T-Mobile/Sprint on trial by US states to block merger

13 states and the District of Columbia have joined forces in an attempt to block the acquisition of Sprint by T-Mobile with the claim that it will raise prices particularly those of users with prepaid plans.

The two companies say that will not happen with a stronger T-Mobile after the merger, rather it will give T-Mobile a stronger ability to compete with the likes of Verizon and AT&T. 

Arguments by US attorneys general being led by New York and California representing both sides of the issue will be presented in opening arguments today in order to stop the deal from going through. This trial will highlight disagreements between federal antitrust enforcers who are both Republican and Democrats in powerful states.

Both companies argue that the proposes $26.5 billion takeover of Sprint by T-Mobile will allow T-Mobile to better innovate and compete and the push down wireless prices in the overall market and that it will be good for all users.

This case going to court is a break from the usual procedure of states coordinating with the federal government in reviewing mergers and coming together in a joint conclusion.

The merger was first contemplated during the Democratic Obama administration back in 2014, but Justice Department enforcers and the Federal Communications Commission persuaded both companies to drop the idea of the merger which they subsequently did.

Fast forward to today, where both companies have agreed that Sprint would sell its prepaid wireless monthly services, which has been popular with people with poor credit, to Dish Network, a satellite television company, and the Trump administration already signing off on the merger of the two companies.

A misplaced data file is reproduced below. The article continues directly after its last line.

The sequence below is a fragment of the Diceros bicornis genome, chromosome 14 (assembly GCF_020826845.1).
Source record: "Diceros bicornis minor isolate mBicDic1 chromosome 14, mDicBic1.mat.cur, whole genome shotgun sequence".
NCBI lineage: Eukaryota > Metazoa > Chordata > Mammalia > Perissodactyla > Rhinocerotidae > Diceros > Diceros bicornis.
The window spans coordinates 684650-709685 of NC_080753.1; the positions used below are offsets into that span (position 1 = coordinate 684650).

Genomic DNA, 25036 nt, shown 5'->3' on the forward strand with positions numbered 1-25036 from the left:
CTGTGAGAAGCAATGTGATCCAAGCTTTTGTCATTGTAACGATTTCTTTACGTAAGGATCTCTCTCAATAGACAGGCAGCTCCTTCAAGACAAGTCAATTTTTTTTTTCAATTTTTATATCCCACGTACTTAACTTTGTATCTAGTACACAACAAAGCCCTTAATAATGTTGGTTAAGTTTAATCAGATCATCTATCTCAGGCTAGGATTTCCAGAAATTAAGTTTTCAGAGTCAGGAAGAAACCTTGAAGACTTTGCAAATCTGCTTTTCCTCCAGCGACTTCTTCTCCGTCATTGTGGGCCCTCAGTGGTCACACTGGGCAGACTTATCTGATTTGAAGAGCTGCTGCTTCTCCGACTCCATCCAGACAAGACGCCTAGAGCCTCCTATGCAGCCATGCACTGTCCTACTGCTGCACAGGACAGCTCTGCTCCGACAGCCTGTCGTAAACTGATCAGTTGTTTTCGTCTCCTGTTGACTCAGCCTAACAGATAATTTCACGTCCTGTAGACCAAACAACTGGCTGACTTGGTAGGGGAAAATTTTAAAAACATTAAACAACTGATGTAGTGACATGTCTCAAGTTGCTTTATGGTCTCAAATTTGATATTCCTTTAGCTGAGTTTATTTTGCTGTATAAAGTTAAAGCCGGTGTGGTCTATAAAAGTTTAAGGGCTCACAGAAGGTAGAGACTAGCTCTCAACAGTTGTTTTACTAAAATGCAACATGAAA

The 13 states are arguing that the merger would leave just three national wireless carriers which would be Verizon, and AT&T and the newly formed T-Mobile and lead to higher prices. They claim in their court filings that not only will the merger lead to higher prices but it will have a negative effect and be hardest on those customers who are credit-challenged and with low-income consumers who have depended on the competition between Sprint and T-Mobile.

The states’ court ruling further argues that setting up DISH as a wireless company is not going to make the harm caused from the merging of the two companies any less so.

T-Mobile and Sprint say that the outcome of the merger will be a stronger company which will then be able to compete with Verizon and AT&T especially as the world moves into 5G, the next generation of wireless communication, moving prices downward not up and create $40 billion in efficiencies.